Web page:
By Chris Casey | University Communications
DENVER - When world stock markets plunged on Black Monday in October 1987, one asset class held remarkably steady.
"If you looked at the markets and economy through the eyes of the commodity index, people kept drinking their coffee, eating their Wheaties," Robert Greer, executive vice president and manager of Real Return Products at PIMCO, told a large CU Denver Business School audience at a lunchtime discussion on Jan. 23. "There was no change in supply and demand for commodities. That is an example of fundamental economic diversification."
Greer, who is regarded as the first person to define an investable commodity index, explained the fundamentals of "Commodity Index Investing" as a featured presenter in the Business School's J.P. Morgan Center for Commodities. Before joining PIMCO, Greer spent eight years managing the commodity index business for Daiwa Securities and then for both Chase Manhattan and J.P. Morgan.
"Commodities give you a diversification of the risk factors that you're exposed to," he said. "That doesn't ensure that commodities will go up when stocks go down, but at least you're exposed to a different set of risk factors."
In the mid-70s, when Greer hand-recorded historical commodity prices on a legal pad in a public library, the idea of commodities being an investable asset class was outside of the mainstream. For the CU Denver Business School audience he made the case that investors can make better decisions in a world of uncertain market forces if they have an understanding of the role commodities play.
He said major benefits from commodity investing include:
- Diversification from stocks and bonds
- Inflation protection
- Historical returns comparable to equities in both magnitude and volatility
Looking at the history of commodities indexes back to their start in the 1970s, Greer said, returns on commodities fare comparably to equities -- 9.2 percent to 10 percent. "Over long periods of time the idea that you're getting equity-like returns with equity-like volatility seems to apply."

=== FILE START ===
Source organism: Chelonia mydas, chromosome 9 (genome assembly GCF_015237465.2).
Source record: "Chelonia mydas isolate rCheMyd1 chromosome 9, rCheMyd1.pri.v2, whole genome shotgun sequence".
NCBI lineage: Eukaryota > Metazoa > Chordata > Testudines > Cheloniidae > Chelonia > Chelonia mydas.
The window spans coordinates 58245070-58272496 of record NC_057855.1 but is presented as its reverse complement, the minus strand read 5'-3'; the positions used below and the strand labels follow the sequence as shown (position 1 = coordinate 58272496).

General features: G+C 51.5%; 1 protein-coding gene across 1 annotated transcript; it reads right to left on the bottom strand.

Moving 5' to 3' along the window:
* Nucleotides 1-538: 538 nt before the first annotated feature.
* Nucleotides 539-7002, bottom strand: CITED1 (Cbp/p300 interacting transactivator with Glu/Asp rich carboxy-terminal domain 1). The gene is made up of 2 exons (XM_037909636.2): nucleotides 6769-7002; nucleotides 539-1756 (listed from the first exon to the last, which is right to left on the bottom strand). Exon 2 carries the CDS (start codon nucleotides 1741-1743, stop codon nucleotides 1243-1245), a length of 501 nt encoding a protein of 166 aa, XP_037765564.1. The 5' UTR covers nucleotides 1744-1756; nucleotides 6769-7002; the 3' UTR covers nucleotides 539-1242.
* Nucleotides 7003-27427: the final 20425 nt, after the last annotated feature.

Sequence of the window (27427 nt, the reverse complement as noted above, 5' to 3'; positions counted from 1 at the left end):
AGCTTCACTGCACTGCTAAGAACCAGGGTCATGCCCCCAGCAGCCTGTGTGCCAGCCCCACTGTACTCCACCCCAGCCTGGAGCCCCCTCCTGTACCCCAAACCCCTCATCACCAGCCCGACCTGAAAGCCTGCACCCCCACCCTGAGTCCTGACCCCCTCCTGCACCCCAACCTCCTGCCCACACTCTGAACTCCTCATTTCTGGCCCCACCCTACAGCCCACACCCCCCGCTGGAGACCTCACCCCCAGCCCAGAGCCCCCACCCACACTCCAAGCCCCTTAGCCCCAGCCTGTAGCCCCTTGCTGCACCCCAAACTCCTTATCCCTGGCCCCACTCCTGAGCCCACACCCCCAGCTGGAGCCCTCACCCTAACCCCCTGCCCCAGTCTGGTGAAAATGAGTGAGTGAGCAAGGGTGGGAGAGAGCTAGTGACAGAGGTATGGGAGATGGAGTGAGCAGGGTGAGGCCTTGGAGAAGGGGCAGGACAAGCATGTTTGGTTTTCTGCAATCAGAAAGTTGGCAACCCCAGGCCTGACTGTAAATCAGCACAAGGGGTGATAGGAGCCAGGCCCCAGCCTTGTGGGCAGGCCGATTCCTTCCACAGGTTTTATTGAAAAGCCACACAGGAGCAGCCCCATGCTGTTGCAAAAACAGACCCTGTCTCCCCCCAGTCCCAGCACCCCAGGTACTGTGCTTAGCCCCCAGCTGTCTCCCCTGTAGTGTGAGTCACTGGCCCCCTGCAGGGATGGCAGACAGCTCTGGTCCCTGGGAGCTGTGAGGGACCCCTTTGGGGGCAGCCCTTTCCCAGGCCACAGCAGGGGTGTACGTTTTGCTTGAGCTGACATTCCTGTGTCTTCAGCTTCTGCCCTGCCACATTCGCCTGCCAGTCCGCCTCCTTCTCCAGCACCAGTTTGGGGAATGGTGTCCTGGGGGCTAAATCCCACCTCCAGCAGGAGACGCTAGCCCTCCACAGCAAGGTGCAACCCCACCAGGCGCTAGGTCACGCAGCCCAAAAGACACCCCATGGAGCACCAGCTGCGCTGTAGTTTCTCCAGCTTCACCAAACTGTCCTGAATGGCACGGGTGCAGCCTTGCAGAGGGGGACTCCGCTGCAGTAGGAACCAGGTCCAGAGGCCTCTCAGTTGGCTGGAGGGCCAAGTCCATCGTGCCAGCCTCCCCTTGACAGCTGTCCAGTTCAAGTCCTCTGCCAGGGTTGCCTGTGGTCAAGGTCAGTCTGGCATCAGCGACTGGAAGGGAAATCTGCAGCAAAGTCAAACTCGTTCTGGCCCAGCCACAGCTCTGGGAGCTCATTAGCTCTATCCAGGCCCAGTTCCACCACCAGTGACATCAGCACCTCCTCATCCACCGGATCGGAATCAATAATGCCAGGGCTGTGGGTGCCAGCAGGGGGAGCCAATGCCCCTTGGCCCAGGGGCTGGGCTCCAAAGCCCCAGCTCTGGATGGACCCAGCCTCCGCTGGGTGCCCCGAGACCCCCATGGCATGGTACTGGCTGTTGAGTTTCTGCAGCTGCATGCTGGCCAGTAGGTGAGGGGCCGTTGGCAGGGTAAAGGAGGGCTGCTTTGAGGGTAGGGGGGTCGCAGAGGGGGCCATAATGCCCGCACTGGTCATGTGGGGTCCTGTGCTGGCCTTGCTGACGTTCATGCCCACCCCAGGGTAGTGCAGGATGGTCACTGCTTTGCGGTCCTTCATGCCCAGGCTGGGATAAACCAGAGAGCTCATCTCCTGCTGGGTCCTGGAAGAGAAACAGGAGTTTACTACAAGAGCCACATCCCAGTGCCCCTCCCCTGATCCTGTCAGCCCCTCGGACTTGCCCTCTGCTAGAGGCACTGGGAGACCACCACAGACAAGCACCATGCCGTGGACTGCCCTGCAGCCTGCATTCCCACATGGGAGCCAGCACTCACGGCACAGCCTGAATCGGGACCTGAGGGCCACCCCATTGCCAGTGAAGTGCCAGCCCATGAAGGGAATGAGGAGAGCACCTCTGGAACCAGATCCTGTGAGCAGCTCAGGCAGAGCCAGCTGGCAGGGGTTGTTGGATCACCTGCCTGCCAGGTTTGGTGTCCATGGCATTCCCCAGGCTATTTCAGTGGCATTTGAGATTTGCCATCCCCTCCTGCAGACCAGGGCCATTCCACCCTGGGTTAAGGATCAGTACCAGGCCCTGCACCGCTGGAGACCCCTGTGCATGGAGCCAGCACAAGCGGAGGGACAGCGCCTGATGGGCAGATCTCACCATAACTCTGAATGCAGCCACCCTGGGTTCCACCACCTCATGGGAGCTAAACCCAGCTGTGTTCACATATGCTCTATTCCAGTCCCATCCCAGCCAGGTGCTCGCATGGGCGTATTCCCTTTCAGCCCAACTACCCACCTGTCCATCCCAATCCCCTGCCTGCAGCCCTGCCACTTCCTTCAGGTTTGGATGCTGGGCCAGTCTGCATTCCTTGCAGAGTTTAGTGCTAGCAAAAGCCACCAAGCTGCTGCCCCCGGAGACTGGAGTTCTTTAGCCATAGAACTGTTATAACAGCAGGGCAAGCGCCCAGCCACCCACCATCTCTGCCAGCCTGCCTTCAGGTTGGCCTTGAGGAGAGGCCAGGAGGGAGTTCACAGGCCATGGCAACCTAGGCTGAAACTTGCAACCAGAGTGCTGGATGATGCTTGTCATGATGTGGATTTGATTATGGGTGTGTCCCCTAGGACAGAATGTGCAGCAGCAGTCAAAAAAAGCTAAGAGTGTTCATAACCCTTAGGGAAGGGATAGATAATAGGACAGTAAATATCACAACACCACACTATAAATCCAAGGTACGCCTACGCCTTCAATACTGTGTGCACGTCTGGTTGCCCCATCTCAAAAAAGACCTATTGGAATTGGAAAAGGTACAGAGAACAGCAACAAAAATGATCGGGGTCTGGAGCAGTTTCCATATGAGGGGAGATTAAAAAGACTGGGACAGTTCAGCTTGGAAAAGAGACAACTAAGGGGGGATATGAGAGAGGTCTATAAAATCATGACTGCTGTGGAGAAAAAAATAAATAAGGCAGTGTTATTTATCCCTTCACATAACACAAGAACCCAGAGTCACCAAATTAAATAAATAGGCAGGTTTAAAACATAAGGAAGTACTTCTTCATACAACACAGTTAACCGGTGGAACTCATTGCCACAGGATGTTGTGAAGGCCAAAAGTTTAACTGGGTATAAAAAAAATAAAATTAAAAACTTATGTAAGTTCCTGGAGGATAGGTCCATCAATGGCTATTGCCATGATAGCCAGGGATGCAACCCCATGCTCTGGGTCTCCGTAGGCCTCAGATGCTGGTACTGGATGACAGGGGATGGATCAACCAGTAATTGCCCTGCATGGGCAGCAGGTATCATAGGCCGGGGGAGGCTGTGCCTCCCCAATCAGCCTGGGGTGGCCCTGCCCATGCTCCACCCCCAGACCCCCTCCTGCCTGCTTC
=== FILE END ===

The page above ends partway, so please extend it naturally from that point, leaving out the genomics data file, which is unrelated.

Greer gave a fascinating and nuanced presentation about components within commodity index investing: futures contracts, roll yields and convenience yields, supply and demand, time-period cycles for different industries, and the U.S. dollar's impact on commodities. He also shared strategies on how to make commodities investing work for you.
A key strategy is one that is employed by investors of other asset classes: rebalance. "If your commodity prices are moving in a somewhat uncorrelated fashion you get a benefit from what Harry Markowitz (founder of modern portfolio theory) taught us to do with any portfolio: You periodically rebalance," Greer said. "You sell what goes up and you buy what goes down."
Greer explained the many ways the asset class of commodities -- which have moved closer to the investing mainstream in the last 15 years -- deliver returns to investors. "You'll note there are no formulas and no Greek letters in what I've just described, but there is a dose of Economics 101 and a little bit of plain common sense."
After fielding numerous questions during the discussion, Greer concluded by again evoking Markowitz: "Remember Harry's comment above all: Predictions cannot be beyond doubt or error. What we are trying to do is offer an asset class that will protect from some of this uncertainty."
(Photo by Tyghe Boone-Worthman, marketing coordinator, CU Denver Business School).